7. Avatar

    Hello, Kelly.
    Thank you for this useful article.
    Could you tell me about color change cosmetics, is it only Red27 or something else? I read about photochromic and photonic(duo-chrome) make-up, but I don’t understand how it works and how make this cosmetics. I hope, you will help me.

    1. Kelly

      Hi Mary
      Photochromic pigments are not permitted by the FDA for use in cosmetics.

  8. Avatar

    Thank you, Kelly.
    Such a great thing to know about eosine dyes. Now I’ve learned how it works.
    How about the clear gel stick? I mean what kind of wax we use for the lipstick base ?

  9. Avatar

    Hi Kelly,
    I usually use Red 21 & Red 27 for my lipstick. Actually, I didn’t know that those are eosine dyes because they always show visual colors.
    So do you mean that, by adding citric acid those dyes would become transparent (do not affect to visual color)?
    And if we adjust the pH downward (by adding more citric acid), the no-color stick would turn to transparent gel-stick ?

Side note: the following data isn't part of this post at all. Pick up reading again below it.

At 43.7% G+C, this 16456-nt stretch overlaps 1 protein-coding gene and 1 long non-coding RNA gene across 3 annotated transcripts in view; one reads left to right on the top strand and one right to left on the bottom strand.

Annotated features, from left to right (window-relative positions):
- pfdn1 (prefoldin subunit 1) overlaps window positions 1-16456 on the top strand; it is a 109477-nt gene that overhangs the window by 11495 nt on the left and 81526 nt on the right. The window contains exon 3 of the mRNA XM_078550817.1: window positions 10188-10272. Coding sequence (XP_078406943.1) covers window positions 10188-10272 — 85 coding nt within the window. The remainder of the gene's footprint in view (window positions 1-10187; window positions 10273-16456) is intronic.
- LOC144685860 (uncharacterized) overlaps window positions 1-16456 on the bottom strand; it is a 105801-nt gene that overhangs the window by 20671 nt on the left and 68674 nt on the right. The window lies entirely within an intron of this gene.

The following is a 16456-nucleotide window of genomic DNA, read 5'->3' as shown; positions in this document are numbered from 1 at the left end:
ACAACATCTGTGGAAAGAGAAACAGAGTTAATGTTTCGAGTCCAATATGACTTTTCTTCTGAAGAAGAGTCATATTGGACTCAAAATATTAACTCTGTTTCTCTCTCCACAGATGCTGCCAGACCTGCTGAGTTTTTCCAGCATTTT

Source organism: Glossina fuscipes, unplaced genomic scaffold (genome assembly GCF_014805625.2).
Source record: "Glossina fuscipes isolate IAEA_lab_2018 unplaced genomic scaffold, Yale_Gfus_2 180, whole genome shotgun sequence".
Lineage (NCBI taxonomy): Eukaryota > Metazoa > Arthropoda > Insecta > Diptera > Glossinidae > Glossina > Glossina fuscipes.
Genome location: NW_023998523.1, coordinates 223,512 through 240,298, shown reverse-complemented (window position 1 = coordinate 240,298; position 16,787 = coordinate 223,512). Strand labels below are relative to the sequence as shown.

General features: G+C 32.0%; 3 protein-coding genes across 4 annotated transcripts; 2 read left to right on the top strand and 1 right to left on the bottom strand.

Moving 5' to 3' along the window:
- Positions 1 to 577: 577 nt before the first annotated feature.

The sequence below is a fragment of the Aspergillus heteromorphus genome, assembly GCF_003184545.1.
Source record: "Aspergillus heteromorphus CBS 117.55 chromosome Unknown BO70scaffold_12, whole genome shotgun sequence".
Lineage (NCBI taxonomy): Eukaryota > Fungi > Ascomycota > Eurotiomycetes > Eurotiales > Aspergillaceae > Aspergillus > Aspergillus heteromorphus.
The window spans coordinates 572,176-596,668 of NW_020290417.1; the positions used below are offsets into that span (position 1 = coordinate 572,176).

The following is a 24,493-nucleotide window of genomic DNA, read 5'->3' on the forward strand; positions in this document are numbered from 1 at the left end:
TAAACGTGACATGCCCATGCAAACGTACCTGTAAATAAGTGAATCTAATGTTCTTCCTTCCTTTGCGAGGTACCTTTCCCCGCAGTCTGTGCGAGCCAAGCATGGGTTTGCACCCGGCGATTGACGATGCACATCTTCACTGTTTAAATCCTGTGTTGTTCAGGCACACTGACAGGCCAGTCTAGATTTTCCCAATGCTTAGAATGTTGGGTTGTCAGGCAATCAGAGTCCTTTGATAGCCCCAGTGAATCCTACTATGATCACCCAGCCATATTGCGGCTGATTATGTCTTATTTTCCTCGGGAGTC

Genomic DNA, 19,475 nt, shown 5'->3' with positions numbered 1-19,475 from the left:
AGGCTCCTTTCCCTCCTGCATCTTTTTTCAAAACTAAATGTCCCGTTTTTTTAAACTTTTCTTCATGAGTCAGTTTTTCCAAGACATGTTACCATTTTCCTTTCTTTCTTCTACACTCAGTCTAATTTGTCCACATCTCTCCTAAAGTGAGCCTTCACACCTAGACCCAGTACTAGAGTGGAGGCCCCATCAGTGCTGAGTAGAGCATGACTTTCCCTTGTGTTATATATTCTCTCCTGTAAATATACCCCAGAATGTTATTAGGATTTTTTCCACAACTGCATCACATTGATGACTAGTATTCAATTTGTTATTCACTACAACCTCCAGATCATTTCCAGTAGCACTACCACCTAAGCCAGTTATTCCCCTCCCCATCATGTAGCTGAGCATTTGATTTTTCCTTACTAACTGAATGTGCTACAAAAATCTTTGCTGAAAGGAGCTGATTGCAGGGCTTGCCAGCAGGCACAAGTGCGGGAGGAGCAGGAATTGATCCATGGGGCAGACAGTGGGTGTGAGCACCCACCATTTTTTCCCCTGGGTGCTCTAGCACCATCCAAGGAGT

1. Kelly

      Lowering the pH will cause the color to disappear, the eosine dyes act like pH indicators.

  10. Avatar

    Hi Kelly,
    Thank you for the article. Exactly what I want to learn.
    I have 2 questions
    1/ Except for Red No.21 & 27, is there anything else used as eosine dye ?
    2/ There’s a transparent lipstick (like a gel stick) which shows color when being applied to lip. Do you know how to make it ?
    Thank you .

    1. Kelly Dobos
      Kelly Dobos

      The only other one listed by the FDA is Orange 5. You would need to adjust the pH downward with citric acid to for a gel stick to appear clear. Hope this helps.

  11. Avatar

    Hello Kelly.
    Thank you for this useful article.
    I would like to learn if there’s any colorant else used as eosine dyes except for Red21 and Red 27.
    And could you tell me about how to make a transparent l lipstick which will change to red color when being applied to lip ?